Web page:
Baleka Mbete always appears nervous when she steps into the speaker’s chair in the National Assembly.
The past five years have not been easy, especially with a group of 25 rowdy rabble-rousers in red sitting to her left.
Her call to MPs before every sitting for a moment of silent prayer or meditation could easily be seen as a chance for her to gather herself and to settle her own anxiety.
“Point of order, Madam Speaker!” is usually the call from an opposition MP as soon as the members of the house take their seats.
“Yes, honourable member. On what point do you rise on?” she responds.
It’s an almost daily ritual for Mbete first to put out procedural or political fires before the day’s plenary work can begin.
She regularly wears a doek. And with her spectacles teetering on the tip of her nose, she wouldn’t look out of place as a school headmistress scolding out-of-control pupils at an assembly. This may be because, before joining politics, Mbete was in the classroom: she is a trained teacher.
Her election as the National Assembly speaker in 2014 was always going to be controversial. At the time, she was the ANC national chairperson.
Opposition MPs complained she would not be able to separate her role as a party office bearer from that as a parliamentary official who is meant to be a fair arbiter in disputes in Parliament.
There have even been several motions to have her removed from the post. She survived a motion of no confidence brought by theEconomic Freedom Fighters (EFFs) in her ability to hold office and, in 2015, political parties went to court to have her removed.
In court, they argued her roles as both chairperson of the ANC and the speaker impeded her ability to perform her function in Parliament objectively. They also accused her of allowing the House to descend into chaos because of her alleged shielding of former president Jacob Zuma during the controversy over his Nkandla home.
But Mbete survived, not only because of the ANC majority in the House, but also because of her ability to sense changing political winds. As the tide turned on Zuma, thanks to the increasingly public revelations about his alleged connections to the Gupta family, Mbete instructed four parliamentary committees to investigate so-called state capture at state-owned enterprises.
This was the start of a process that is still revealing dodgy deals and corruption.
Speaking on the sidelines of preparations for this week’s State of the Nation Address (Sona), Mbete said she was satisfied with her tenure at the helm. She cited the strengthening of Parliament’s oversight and accountability role as the highlight of the past five years.
But acrimony between Mbete and the opposition hasn’t always been the status quo. After she got married in 2016, EFF MP Mbuyiseni Ndlozi rose in Parliament to raise an urgent motion without notice.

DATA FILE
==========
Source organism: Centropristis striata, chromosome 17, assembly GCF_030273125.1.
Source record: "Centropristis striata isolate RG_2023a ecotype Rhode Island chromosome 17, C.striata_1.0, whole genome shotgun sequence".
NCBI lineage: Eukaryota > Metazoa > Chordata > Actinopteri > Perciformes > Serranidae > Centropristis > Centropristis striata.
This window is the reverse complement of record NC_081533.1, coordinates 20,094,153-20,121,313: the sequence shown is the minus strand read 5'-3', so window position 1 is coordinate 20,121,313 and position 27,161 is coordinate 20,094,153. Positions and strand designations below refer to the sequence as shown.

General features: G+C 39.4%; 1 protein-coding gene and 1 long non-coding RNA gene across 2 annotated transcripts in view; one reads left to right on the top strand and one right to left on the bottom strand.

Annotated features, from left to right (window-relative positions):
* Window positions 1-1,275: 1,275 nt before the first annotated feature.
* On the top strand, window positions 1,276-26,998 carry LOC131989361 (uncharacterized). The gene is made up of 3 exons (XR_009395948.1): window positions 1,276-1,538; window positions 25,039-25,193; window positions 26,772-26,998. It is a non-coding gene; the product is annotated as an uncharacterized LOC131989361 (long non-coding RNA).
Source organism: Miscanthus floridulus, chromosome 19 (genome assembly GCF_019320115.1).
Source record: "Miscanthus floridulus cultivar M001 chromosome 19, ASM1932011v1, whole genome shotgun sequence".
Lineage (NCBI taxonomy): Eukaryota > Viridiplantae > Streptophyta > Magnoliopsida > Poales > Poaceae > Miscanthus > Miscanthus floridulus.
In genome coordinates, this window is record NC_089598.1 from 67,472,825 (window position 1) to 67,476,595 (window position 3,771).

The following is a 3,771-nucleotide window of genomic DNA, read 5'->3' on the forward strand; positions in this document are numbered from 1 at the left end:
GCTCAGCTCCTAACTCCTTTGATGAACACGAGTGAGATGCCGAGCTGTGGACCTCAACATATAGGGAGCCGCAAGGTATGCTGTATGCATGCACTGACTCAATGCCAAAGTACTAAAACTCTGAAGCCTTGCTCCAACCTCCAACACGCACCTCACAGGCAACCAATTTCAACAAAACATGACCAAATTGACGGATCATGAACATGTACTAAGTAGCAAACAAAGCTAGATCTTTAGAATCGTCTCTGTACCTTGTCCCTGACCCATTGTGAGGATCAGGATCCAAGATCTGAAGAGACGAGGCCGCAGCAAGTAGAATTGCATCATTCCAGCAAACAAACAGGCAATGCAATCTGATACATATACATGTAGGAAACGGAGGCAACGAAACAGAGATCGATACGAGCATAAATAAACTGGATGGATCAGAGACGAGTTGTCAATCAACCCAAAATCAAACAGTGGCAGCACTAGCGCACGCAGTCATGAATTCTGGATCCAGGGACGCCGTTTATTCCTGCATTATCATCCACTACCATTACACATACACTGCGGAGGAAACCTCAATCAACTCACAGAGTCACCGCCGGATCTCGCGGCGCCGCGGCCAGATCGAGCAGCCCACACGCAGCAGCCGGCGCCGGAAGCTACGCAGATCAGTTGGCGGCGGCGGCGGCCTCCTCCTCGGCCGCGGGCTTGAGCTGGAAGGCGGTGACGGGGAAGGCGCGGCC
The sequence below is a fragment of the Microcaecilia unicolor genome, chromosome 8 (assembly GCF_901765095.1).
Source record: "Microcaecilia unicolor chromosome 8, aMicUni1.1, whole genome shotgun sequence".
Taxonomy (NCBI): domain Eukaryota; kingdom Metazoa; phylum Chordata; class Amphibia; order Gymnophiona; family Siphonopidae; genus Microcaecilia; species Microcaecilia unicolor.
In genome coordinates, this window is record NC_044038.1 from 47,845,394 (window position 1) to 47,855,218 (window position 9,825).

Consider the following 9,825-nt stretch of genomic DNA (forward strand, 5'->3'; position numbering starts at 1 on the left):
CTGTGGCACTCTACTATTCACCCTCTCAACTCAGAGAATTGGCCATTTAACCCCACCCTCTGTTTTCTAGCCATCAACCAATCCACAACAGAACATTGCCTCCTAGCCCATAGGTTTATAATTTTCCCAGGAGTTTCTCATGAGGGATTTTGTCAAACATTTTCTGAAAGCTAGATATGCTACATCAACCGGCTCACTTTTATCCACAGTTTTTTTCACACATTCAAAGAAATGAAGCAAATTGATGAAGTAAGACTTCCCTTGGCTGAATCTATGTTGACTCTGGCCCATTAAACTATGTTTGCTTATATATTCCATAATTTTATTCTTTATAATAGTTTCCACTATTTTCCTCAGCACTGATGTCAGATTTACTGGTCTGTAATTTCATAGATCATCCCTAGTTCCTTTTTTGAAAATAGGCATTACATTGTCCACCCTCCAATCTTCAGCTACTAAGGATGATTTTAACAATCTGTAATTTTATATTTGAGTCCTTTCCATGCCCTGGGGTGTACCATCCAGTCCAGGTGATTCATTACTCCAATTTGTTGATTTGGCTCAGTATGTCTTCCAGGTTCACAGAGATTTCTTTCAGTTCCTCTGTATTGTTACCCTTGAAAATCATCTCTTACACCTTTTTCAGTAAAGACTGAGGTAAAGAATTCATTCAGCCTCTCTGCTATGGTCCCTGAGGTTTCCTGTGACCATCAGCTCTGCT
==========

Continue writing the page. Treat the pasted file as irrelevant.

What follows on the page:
“On behalf of the EFF, I want to congratulate you on your new marriage. We believe in love, and we believe we must celebrate people who have found love.”
This is the same Ndlozi and the same EFF the speaker had called on parliamentary security to remove on several occasions.
Mbete smiled but scolded Ndlozi for not using a more appropriate time for his urgent motion.
Mbete’s parliamentary office is decked out with the portraits of fierce and formidable South African women freedom fighters. Amina Cachalia, Victoria Mxenge and others line the passage, a daily reminder of the weight of history on Mbete’s shoulders.
She was the second speaker of a democratically elected Parliament from 2004 to 2008, succeeding Frene Ginwala, before returning to the job in 2014.
From her desk, she probably has the best view in Cape Town. The floor-to-ceiling glass wall gives an almost complete view of Table Mountain. It also looks out over the manicured garden of Tuynhuys, the Cape Town office of the presidency.
If history had turned out differently, she could have had an even more powerful office. The once deputy president under the short-lived administration of Kgalema Motlanthe has harboured presidential ambitions of her own.
It has been reported that Mbete was allegedly promised she would succeed Zuma after he left office. But after he tipped Nkosazana Dlamini-Zuma for the job, a disappointed Mbete threw her weight behind Cyril Ramaphosa before the ANC’s December 2017 Nasrec elective conference.
In the past, Mbete was accused of frustrating parliamentary process to protect Zuma but her latter-day willingness to accommodate votes of no confidence using secret ballots meant her apparent allegiance to the former president was dead.
But what does the future hold for her?
The SABC last year reported she would be leaving Parliament after the elections. But she told journalists at a pre-Sona briefing that she was uncertain about what she would do next.
The speaker said she would have to see where she was placed on the ANC’s electoral list and how well the party fared at the May poll, joking that she might return as a backbencher.